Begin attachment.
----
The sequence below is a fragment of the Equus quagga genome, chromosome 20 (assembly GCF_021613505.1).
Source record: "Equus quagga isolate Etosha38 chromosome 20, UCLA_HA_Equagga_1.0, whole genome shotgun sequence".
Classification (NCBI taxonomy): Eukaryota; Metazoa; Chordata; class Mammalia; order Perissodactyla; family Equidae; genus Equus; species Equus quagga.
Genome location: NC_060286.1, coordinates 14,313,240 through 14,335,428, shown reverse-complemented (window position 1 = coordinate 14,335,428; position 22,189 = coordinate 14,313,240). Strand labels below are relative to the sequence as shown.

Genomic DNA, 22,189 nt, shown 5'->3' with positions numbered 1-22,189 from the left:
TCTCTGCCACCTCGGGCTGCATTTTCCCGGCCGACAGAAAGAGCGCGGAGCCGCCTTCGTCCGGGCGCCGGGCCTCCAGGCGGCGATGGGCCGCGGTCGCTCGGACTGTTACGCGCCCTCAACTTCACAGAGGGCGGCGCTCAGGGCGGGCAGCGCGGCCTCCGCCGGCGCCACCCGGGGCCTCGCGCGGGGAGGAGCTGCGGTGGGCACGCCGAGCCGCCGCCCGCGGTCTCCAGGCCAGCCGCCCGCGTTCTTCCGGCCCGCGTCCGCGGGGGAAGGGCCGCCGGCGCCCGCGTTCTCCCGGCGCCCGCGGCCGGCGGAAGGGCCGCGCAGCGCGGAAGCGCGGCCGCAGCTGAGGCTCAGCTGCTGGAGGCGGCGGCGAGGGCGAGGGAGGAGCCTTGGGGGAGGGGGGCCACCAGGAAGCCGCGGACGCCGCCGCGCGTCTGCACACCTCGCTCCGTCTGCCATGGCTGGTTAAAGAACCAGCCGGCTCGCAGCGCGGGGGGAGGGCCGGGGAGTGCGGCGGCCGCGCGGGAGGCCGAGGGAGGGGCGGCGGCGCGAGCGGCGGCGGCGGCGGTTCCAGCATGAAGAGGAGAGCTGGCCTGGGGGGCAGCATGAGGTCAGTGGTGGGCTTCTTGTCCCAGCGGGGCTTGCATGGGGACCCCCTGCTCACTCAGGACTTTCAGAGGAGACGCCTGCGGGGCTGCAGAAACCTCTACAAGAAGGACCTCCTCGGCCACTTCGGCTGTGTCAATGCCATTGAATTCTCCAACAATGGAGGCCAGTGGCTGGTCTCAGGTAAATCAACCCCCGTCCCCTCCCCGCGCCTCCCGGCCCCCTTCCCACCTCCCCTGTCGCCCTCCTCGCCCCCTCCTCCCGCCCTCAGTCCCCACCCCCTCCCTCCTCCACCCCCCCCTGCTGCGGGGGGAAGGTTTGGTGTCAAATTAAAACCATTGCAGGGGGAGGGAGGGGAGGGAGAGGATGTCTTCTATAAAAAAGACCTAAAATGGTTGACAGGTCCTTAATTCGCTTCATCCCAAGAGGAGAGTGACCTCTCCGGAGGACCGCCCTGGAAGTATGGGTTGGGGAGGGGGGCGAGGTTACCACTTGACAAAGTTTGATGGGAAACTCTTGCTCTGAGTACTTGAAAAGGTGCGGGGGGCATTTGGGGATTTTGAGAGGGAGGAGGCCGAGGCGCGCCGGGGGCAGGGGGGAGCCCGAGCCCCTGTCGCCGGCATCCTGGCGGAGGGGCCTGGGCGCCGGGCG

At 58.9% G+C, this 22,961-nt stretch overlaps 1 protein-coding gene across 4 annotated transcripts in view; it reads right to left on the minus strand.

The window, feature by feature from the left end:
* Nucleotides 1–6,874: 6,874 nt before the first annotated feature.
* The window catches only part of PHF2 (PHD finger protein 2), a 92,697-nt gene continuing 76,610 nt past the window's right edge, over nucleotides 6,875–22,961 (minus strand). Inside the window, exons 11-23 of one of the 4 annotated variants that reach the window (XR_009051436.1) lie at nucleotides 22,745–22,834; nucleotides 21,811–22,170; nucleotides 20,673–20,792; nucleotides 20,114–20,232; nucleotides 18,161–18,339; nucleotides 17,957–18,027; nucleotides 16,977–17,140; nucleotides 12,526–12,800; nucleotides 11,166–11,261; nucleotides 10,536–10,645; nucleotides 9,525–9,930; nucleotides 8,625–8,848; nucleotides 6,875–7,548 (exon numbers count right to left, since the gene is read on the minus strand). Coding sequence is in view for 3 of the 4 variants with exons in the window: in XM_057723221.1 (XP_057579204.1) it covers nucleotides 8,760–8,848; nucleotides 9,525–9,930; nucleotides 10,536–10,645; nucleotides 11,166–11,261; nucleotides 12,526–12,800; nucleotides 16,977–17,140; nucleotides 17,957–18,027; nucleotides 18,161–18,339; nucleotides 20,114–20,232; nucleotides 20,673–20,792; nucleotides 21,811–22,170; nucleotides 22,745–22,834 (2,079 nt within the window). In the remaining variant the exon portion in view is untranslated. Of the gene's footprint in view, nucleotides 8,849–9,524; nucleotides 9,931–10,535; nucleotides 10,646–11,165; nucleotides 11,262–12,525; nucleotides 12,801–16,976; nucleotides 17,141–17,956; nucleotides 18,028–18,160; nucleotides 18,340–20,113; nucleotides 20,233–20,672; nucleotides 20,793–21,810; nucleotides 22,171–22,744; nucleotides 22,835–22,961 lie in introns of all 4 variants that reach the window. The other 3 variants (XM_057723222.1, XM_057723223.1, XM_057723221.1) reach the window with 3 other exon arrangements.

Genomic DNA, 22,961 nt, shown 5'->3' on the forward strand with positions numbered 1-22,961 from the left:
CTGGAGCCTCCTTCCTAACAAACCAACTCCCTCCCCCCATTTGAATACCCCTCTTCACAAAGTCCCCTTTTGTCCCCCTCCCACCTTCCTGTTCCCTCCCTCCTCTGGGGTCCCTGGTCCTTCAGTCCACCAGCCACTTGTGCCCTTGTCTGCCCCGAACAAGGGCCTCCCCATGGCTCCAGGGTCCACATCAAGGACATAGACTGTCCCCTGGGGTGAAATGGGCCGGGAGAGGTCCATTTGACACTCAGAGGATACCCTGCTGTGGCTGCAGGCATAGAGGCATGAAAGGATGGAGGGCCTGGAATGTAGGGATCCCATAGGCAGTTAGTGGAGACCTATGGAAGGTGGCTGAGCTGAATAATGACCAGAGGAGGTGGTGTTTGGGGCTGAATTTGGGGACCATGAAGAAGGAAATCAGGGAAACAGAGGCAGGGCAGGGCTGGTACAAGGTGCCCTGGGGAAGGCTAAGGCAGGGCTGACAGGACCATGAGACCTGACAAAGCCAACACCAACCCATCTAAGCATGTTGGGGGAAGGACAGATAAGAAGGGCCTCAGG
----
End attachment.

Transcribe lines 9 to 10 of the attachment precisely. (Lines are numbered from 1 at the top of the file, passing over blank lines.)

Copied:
* Nucleotides 1–6,874: 6,874 nt before the first annotated feature.
* The window catches only part of PHF2 (PHD finger protein 2), a 92,697-nt gene continuing 76,610 nt past the window's right edge, over nucleotides 6,875–22,961 (minus strand). Inside the window, exons 11-23 of one of the 4 annotated variants that reach the window (XR_009051436.1) lie at nucleotides 22,745–22,834; nucleotides 21,811–22,170; nucleotides 20,673–20,792; nucleotides 20,114–20,232; nucleotides 18,161–18,339; nucleotides 17,957–18,027; nucleotides 16,977–17,140; nucleotides 12,526–12,800; nucleotides 11,166–11,261; nucleotides 10,536–10,645; nucleotides 9,525–9,930; nucleotides 8,625–8,848; nucleotides 6,875–7,548 (exon numbers count right to left, since the gene is read on the minus strand). Coding sequence is in view for 3 of the 4 variants with exons in the window: in XM_057723221.1 (XP_057579204.1) it covers nucleotides 8,760–8,848; nucleotides 9,525–9,930; nucleotides 10,536–10,645; nucleotides 11,166–11,261; nucleotides 12,526–12,800; nucleotides 16,977–17,140; nucleotides 17,957–18,027; nucleotides 18,161–18,339; nucleotides 20,114–20,232; nucleotides 20,673–20,792; nucleotides 21,811–22,170; nucleotides 22,745–22,834 (2,079 nt within the window). In the remaining variant the exon portion in view is untranslated. Of the gene's footprint in view, nucleotides 8,849–9,524; nucleotides 9,931–10,535; nucleotides 10,646–11,165; nucleotides 11,262–12,525; nucleotides 12,801–16,976; nucleotides 17,141–17,956; nucleotides 18,028–18,160; nucleotides 18,340–20,113; nucleotides 20,233–20,672; nucleotides 20,793–21,810; nucleotides 22,171–22,744; nucleotides 22,835–22,961 lie in introns of all 4 variants that reach the window. The other 3 variants (XM_057723222.1, XM_057723223.1, XM_057723221.1) reach the window with 3 other exon arrangements.